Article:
Texas Threadsnake

08/02/2020: Texas threadsnake (Rena dulcis). Photographed after disturbance [4]; focus stack of two images

A Texas threadsnake (Leptotyphlopidae: Rena dulcis) I found last night in front of my house. Threadsnakes belong to a clade of snakes (Scolecophidia) characterized by a subterranean lifestyle and a diet of mostly ant and termite larvae. Curiously, this species has been collected alive from active eastern screech owl (Otus asio) nests, and in a 1987 paper, authors claim there may be a commensal relationship between the two organisms. About one fifth of 77 screech owl nests with nestlings contained live blind snakes; a striking finding given the tendency of owls to fatally injure and tear prey apart when feeding their young (Note: To find blind snakes reliably at all is already a feat!). Many blind snakes were scathed, suggesting transportation to the nest by the owls, and ~90% of all individuals were found alive.

According to the study, fly larvae comprise of the greatest abundance of insects residing in screech owl nests and are known prey of blind snakes, making the nests adequate microhabitats for blind snake survival. However, it’s unknown whether blind snakes can reproduce within the nests or how long they are able to survive. Once the nestlings fledge, with a decreasing supply of insect prey and drier conditions, snakes will die if they do not vacate the nests. But what about the owls? Predation of fly larvae by blind snakes may provide healthier living conditions by reducing parasitism and disease for nestlings. This reflects findings that owl nestlings that occupy nests with blind snakes reach maturity more quickly and have higher survival rates than those residing in nests without blind snakes. Without experimentation, none of these results can be attributed with causality, and it’s a stretch to say screech owls and blind snakes have a commensal or mutualistic relationship. But it’s fascinating to think that two organisms which seem so disparate from one another may regularly interact in field, and both parties have the potential to change the conditions in which the other lives in.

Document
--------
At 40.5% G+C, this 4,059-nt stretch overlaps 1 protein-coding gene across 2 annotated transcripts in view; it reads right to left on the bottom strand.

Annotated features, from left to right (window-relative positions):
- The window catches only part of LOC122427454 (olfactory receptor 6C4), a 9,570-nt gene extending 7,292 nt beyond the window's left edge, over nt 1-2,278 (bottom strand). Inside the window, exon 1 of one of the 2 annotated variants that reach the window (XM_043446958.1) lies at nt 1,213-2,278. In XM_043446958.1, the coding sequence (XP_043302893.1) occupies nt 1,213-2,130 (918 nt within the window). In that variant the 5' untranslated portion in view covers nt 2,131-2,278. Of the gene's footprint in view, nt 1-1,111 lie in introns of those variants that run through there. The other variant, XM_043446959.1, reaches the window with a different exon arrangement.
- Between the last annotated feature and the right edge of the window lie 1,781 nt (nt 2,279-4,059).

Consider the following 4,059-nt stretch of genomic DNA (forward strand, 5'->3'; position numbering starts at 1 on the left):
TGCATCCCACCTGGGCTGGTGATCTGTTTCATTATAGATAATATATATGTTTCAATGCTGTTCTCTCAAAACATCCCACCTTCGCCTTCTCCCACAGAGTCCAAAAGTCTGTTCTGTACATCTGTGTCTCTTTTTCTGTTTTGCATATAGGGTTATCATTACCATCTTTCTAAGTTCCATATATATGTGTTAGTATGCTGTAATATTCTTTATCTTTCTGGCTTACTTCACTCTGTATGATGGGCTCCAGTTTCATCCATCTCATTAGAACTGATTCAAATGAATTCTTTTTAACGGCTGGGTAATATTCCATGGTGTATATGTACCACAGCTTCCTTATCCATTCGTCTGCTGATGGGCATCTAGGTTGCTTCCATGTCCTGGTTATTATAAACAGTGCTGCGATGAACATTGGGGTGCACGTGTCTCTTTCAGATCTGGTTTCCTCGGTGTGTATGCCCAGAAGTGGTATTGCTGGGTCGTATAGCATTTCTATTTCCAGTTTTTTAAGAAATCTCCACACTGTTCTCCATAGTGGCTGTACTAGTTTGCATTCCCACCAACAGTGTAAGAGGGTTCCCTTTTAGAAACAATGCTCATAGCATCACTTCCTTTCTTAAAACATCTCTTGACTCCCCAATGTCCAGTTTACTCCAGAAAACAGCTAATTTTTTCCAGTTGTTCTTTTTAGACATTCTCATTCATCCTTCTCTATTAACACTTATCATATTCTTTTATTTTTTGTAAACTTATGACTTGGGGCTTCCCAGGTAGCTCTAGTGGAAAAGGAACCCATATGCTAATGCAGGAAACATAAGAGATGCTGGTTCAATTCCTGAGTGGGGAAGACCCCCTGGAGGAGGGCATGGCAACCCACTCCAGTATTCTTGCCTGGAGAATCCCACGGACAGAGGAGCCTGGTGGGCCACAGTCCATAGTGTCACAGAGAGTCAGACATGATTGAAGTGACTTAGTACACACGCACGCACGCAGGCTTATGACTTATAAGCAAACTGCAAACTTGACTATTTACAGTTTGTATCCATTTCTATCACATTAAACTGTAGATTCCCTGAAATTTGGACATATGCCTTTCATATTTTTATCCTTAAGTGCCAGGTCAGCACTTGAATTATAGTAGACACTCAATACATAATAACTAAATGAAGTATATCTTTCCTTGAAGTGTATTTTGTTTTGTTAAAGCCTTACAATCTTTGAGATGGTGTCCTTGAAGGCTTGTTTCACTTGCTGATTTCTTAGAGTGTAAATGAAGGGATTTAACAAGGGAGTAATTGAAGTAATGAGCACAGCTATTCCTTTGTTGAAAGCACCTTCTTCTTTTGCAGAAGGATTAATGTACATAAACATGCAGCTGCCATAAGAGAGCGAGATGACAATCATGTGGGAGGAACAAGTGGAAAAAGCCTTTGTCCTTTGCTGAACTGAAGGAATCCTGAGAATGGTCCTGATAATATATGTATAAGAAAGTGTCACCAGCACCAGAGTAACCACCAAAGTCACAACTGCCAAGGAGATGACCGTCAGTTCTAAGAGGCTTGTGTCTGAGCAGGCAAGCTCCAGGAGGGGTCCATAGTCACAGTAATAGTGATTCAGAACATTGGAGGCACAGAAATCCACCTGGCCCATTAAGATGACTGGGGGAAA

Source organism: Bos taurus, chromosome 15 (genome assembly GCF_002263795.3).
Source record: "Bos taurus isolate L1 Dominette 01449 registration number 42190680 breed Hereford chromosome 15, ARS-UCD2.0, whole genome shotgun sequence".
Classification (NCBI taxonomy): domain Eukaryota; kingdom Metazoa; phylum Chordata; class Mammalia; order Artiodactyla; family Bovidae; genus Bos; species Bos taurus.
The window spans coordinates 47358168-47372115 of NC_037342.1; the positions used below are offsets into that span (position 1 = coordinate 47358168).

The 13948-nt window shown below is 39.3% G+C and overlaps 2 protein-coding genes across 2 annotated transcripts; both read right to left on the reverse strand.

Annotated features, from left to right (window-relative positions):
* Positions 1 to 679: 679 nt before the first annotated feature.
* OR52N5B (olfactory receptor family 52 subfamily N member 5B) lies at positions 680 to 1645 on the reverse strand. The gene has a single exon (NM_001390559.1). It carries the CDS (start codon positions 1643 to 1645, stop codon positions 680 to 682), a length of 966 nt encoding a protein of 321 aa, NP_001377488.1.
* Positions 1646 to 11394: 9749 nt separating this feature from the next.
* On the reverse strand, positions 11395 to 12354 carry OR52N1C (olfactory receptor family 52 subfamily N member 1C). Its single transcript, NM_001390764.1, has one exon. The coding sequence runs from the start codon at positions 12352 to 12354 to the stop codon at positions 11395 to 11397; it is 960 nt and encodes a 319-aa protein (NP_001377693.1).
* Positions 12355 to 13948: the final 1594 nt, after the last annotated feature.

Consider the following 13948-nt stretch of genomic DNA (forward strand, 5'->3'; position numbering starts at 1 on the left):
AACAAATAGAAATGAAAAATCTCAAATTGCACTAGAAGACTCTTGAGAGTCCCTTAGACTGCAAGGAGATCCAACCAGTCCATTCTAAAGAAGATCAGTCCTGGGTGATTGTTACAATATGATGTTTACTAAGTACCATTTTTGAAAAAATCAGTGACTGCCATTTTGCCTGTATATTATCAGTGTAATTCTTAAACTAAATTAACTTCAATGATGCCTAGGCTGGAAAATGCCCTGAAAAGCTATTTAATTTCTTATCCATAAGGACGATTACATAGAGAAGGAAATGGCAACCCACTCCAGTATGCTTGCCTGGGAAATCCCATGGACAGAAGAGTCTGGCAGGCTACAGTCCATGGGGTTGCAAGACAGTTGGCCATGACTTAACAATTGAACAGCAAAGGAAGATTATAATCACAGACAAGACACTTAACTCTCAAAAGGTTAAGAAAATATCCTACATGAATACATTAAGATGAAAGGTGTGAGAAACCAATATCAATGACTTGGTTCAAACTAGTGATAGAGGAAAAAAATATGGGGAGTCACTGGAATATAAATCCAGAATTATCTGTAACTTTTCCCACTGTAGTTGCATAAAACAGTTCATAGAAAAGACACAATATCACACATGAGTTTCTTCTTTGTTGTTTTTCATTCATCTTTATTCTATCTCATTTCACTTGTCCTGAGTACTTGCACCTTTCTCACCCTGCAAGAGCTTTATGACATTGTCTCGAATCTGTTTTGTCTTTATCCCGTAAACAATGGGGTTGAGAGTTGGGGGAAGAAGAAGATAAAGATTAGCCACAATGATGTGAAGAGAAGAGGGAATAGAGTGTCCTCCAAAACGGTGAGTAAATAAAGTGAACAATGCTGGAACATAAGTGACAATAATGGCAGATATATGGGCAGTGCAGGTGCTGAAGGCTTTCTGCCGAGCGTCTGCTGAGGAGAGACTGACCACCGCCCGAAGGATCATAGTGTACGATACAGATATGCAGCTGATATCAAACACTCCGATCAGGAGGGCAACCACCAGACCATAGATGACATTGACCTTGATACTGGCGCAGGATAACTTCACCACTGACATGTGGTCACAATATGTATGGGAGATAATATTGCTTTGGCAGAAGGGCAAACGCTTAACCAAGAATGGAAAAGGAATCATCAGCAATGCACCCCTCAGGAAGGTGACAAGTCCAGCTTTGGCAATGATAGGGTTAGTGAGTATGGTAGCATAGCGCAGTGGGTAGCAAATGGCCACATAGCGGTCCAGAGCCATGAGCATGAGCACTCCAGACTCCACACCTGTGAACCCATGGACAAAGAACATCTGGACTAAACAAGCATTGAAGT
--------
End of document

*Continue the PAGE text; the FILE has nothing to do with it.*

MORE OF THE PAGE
Below are a few more blind snakes I’ve encountered in the past, and be sure to check out my post two years ago about vocalizations in an Australian blind snake!

10/20/2017: Blackish blind snake (Anilios nigriscens), NSW, Australia. Photographed after lifting a rock [2]
07/17/2020: Unidentified blind snake, Tárcoles, Costa Rica. Note the yellow caudal spine. Photographed after capture [5]

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